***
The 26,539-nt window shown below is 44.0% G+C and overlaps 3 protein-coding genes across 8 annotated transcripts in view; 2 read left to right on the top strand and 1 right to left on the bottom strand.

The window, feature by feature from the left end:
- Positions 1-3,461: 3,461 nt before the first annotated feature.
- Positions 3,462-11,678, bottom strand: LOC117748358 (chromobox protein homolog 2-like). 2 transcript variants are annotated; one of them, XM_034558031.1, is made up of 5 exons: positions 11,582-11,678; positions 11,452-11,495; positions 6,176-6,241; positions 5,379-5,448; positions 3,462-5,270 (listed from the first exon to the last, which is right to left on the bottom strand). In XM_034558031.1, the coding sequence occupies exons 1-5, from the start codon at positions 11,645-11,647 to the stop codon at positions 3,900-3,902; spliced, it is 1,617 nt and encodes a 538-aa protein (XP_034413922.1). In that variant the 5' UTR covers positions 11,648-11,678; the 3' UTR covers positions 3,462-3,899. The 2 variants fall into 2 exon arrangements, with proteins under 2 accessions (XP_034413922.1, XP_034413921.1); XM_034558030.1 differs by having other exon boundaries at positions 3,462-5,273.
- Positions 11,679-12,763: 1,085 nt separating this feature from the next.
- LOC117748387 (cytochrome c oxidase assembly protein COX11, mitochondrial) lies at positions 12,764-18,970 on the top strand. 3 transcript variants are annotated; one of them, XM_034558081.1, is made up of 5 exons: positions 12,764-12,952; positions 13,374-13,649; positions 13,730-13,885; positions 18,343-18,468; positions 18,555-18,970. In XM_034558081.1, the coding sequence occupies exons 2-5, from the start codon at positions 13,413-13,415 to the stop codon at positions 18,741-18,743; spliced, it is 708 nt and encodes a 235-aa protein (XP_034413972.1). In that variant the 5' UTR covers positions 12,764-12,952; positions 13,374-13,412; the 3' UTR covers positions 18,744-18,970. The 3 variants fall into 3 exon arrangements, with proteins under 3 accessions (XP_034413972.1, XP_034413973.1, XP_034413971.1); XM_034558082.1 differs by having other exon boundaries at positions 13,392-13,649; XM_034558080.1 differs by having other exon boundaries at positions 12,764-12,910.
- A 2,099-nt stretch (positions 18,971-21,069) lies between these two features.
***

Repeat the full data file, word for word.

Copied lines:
The 26,539-nt window shown below is 44.0% G+C and overlaps 3 protein-coding genes across 8 annotated transcripts in view; 2 read left to right on the top strand and 1 right to left on the bottom strand.

The window, feature by feature from the left end:
- Positions 1-3,461: 3,461 nt before the first annotated feature.
- Positions 3,462-11,678, bottom strand: LOC117748358 (chromobox protein homolog 2-like). 2 transcript variants are annotated; one of them, XM_034558031.1, is made up of 5 exons: positions 11,582-11,678; positions 11,452-11,495; positions 6,176-6,241; positions 5,379-5,448; positions 3,462-5,270 (listed from the first exon to the last, which is right to left on the bottom strand). In XM_034558031.1, the coding sequence occupies exons 1-5, from the start codon at positions 11,645-11,647 to the stop codon at positions 3,900-3,902; spliced, it is 1,617 nt and encodes a 538-aa protein (XP_034413922.1). In that variant the 5' UTR covers positions 11,648-11,678; the 3' UTR covers positions 3,462-3,899. The 2 variants fall into 2 exon arrangements, with proteins under 2 accessions (XP_034413922.1, XP_034413921.1); XM_034558030.1 differs by having other exon boundaries at positions 3,462-5,273.
- Positions 11,679-12,763: 1,085 nt separating this feature from the next.
- LOC117748387 (cytochrome c oxidase assembly protein COX11, mitochondrial) lies at positions 12,764-18,970 on the top strand. 3 transcript variants are annotated; one of them, XM_034558081.1, is made up of 5 exons: positions 12,764-12,952; positions 13,374-13,649; positions 13,730-13,885; positions 18,343-18,468; positions 18,555-18,970. In XM_034558081.1, the coding sequence occupies exons 2-5, from the start codon at positions 13,413-13,415 to the stop codon at positions 18,741-18,743; spliced, it is 708 nt and encodes a 235-aa protein (XP_034413972.1). In that variant the 5' UTR covers positions 12,764-12,952; positions 13,374-13,412; the 3' UTR covers positions 18,744-18,970. The 3 variants fall into 3 exon arrangements, with proteins under 3 accessions (XP_034413972.1, XP_034413973.1, XP_034413971.1); XM_034558082.1 differs by having other exon boundaries at positions 13,392-13,649; XM_034558080.1 differs by having other exon boundaries at positions 12,764-12,910.
- A 2,099-nt stretch (positions 18,971-21,069) lies between these two features.